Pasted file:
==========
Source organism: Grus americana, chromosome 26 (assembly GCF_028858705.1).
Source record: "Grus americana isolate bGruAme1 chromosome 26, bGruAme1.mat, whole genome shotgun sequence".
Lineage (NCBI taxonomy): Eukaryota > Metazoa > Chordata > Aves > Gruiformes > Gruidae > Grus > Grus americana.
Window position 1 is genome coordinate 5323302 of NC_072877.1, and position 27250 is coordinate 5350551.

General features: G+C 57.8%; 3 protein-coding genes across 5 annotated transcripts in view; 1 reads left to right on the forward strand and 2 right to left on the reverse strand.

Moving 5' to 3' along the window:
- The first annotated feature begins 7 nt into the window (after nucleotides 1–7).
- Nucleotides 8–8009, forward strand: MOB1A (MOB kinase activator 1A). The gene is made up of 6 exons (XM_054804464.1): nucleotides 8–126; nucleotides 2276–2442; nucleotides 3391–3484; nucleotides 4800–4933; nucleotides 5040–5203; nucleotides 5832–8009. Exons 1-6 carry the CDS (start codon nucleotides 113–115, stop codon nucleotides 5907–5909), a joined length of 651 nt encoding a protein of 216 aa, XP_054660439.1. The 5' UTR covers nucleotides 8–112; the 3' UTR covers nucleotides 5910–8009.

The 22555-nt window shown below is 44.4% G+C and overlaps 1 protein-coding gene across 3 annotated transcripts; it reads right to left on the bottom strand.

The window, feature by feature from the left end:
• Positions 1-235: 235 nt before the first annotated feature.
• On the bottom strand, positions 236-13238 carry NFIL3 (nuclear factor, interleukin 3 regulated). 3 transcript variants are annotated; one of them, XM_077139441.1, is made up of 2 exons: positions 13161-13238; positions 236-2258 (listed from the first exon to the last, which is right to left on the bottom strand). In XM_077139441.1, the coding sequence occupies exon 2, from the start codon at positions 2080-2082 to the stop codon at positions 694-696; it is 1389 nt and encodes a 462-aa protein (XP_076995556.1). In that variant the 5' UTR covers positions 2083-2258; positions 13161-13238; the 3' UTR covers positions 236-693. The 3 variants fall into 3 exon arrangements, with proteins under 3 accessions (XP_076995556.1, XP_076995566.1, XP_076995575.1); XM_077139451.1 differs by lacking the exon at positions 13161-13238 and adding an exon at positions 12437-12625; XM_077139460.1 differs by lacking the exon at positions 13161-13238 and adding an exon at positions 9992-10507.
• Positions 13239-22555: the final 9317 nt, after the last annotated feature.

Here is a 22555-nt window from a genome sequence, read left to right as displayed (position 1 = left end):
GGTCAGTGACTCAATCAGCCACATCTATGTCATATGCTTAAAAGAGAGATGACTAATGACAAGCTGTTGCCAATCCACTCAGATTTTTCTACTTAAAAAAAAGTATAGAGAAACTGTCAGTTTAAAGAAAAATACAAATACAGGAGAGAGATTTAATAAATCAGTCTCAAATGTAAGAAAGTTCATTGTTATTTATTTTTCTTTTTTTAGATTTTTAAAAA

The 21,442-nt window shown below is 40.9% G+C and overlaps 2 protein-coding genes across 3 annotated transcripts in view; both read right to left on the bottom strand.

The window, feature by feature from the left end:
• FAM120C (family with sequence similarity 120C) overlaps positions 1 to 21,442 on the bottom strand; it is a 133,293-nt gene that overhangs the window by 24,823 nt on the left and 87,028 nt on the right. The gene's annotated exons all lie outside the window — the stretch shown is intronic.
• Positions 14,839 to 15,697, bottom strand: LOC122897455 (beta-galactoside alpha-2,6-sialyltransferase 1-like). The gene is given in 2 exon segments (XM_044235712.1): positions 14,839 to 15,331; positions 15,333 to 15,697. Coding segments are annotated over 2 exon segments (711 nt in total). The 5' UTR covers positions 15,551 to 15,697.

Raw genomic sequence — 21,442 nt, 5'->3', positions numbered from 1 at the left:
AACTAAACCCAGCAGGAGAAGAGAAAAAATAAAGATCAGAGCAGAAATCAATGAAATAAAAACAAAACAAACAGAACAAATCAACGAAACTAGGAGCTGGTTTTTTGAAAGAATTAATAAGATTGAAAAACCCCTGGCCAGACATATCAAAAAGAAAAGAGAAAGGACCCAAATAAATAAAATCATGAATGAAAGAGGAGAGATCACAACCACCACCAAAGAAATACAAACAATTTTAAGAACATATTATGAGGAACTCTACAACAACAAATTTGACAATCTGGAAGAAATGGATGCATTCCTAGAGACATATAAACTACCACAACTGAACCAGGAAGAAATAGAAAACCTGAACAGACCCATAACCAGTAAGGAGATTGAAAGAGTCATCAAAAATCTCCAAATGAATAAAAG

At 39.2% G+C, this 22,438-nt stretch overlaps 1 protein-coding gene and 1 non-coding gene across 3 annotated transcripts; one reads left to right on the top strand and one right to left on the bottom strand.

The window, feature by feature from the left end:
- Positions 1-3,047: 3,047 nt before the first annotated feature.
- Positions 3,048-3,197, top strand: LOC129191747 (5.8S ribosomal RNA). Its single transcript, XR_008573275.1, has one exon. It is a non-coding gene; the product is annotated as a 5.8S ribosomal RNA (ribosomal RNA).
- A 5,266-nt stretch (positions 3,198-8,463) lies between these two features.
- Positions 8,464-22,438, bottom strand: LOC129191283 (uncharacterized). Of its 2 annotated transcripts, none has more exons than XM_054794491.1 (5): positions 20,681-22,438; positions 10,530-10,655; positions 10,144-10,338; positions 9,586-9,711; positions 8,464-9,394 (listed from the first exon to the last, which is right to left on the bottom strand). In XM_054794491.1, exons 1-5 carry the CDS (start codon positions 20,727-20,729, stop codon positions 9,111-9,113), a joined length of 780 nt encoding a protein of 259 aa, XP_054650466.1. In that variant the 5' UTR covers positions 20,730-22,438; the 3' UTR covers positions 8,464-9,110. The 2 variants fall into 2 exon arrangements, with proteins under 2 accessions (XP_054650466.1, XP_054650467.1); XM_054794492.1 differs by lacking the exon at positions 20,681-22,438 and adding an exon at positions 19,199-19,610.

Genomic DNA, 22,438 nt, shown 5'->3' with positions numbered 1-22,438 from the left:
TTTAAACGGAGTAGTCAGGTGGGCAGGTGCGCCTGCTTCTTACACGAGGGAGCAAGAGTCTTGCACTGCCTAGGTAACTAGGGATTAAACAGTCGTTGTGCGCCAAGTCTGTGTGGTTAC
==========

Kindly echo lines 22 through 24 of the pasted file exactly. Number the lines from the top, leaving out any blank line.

At 39.2% G+C, this 22,438-nt stretch overlaps 1 protein-coding gene and 1 non-coding gene across 3 annotated transcripts; one reads left to right on the top strand and one right to left on the bottom strand.

The window, feature by feature from the left end:
- Positions 1-3,047: 3,047 nt before the first annotated feature.